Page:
During the 1930s, isolationist lawmakers, such as Sen. Gerald P. Nye of North Dakota, assailed the armaments industry as the “merchants of death.” The United States, for all its industrial might, was then only a middling military power. And as columnist Gwynne Dyer recently noted on The Blade's opinion pages, while the United States is not isolationist, its political institutions have set it apart as an isolated country.
Mr. Dyer argues that the United States is a “very old-fashioned country” operating under a Constitution essentially in place before 1800. It does not mean that this country ignores its role in world affairs. As the sole remaining military superpower, it cannot do that.
However, our views of national sovereignty have remained relatively fixed at a time when proud European countries are giving up their currencies and the right to regulate them. Again, this is a product of isolation, although thoughtful observers point out that the North American continent has gradually become a single economic entity, if not a political one.
Meanwhile, the modern-day “merchants of death” are busier than ever. The United States is the leading exporter of small-arms abroad, with sales amounting to $1.2 billion. Germany is second, with sales of $384 million, less than a third of the U.S. total.
The Bush administration finds no problem with this. As on other issues, such as global warming, the nonsensical missile-defense system, and the issue of an International Criminal Court, the administration, while prescribing conduct for other nations, says, “No, thank you, we are opting out.”
At a United Nations conference on stopping the illegal trade of light weapons, the United States has put up roadblocks. “We do not support measures that would constrain legal trade and legal manufacturing of small arms and light weapons,” said John Bolton, undersecretary of state for arms control. “The vast majority of arms transfers in the world are routine and not problematic.”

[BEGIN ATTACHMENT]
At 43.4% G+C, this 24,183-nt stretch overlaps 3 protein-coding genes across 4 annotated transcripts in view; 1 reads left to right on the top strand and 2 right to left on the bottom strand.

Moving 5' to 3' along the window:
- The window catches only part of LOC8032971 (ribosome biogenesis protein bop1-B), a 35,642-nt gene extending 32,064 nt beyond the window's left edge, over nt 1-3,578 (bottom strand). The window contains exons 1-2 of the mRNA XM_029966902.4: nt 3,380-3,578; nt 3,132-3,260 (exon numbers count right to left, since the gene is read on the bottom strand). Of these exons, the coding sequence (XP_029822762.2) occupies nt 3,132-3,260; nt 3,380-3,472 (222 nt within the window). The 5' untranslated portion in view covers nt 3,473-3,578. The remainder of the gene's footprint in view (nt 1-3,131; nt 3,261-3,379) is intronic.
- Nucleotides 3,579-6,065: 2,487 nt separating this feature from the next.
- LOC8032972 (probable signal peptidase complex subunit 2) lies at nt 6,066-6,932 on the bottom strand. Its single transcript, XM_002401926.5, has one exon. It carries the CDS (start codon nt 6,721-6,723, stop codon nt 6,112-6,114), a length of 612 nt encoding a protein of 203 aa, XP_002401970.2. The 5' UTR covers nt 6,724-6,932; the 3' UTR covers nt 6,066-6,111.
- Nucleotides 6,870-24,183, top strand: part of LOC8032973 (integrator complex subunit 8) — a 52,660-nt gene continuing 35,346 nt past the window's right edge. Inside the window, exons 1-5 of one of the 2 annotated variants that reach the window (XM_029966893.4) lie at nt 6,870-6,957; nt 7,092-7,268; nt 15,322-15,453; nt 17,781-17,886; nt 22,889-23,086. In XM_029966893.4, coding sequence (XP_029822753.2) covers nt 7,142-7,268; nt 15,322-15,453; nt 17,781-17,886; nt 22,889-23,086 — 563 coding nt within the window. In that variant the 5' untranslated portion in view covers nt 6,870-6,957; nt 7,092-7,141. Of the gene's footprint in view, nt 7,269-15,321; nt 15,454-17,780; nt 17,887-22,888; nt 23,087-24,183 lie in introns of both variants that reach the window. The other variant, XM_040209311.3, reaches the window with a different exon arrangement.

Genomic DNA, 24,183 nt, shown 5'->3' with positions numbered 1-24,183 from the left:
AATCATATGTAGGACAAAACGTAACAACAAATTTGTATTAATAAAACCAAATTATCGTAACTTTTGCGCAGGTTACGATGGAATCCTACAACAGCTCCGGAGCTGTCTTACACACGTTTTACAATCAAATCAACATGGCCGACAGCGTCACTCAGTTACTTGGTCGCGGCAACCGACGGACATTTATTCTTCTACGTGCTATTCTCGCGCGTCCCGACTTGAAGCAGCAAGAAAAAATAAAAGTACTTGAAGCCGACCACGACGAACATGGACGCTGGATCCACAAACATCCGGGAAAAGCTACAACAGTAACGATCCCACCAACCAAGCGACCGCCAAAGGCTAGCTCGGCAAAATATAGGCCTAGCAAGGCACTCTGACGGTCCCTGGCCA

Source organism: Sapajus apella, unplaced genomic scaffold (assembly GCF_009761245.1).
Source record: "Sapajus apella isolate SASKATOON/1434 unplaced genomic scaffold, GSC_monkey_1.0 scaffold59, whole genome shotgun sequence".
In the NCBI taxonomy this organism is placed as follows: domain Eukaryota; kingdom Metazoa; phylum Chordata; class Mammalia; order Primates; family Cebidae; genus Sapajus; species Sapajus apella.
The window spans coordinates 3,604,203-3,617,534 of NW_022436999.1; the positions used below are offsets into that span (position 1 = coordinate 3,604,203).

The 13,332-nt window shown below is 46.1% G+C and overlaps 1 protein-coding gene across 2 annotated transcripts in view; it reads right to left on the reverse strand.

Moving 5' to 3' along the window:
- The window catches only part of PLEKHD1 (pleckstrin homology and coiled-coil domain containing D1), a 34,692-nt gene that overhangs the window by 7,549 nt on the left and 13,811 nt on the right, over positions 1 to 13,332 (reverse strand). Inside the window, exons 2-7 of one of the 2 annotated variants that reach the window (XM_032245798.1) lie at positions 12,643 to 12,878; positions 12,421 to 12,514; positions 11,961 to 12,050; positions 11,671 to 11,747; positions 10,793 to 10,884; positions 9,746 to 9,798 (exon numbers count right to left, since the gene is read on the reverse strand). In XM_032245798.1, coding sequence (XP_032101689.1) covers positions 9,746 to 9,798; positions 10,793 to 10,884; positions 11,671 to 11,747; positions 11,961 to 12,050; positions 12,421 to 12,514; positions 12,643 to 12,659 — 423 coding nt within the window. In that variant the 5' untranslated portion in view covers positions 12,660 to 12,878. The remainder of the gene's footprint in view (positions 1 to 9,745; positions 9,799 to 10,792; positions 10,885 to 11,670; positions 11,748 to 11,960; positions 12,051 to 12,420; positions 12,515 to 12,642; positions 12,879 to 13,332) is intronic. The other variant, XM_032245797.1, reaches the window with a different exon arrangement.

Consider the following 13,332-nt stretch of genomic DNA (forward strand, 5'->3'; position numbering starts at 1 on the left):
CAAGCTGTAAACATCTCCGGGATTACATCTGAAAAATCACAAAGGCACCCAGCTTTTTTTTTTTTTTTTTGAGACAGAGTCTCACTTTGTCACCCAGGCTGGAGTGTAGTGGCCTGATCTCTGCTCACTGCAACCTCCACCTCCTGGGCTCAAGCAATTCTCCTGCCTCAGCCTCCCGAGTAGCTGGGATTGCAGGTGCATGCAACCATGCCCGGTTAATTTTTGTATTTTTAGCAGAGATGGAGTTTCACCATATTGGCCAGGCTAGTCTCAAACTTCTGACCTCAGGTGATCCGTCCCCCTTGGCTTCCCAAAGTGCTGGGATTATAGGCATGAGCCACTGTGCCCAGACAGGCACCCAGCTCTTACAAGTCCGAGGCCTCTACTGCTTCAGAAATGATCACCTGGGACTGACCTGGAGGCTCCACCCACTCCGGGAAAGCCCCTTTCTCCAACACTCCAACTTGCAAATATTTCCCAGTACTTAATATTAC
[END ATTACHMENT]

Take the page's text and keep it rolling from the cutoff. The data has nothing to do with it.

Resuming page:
While the United States might support limits on military weapons (such as machine guns, assault rifles, mortars, grenade launchers, anti-tank and anti-aircraft weapons, and portable missile launchers, it chooses not to annoy the U.S. gun lobby by including smaller-caliber rifles and pistols, deemed to be hunting and sporting weapons.
The U.N. estimates that there are some 500 million firearms in the world, and that they claim the lives of at least half a million people a year, 80 per cent of them women and children. Guns in the wrong places and in the wrong hands are not merely innocent hobby items, as even the gun lobby might concede.
Surely a compromise could be reached on this and other issues. However, the Bush administration is paying only lip-service to cooperation with our long-term allies, and using the shield of national sovereignty wherever it chooses.
It is one thing to urge other nations to accept American “ideals.” But when this country is busy retailing arms and cigarettes, both of which are death-dealing commodities, those ideals sound more than a little hollow.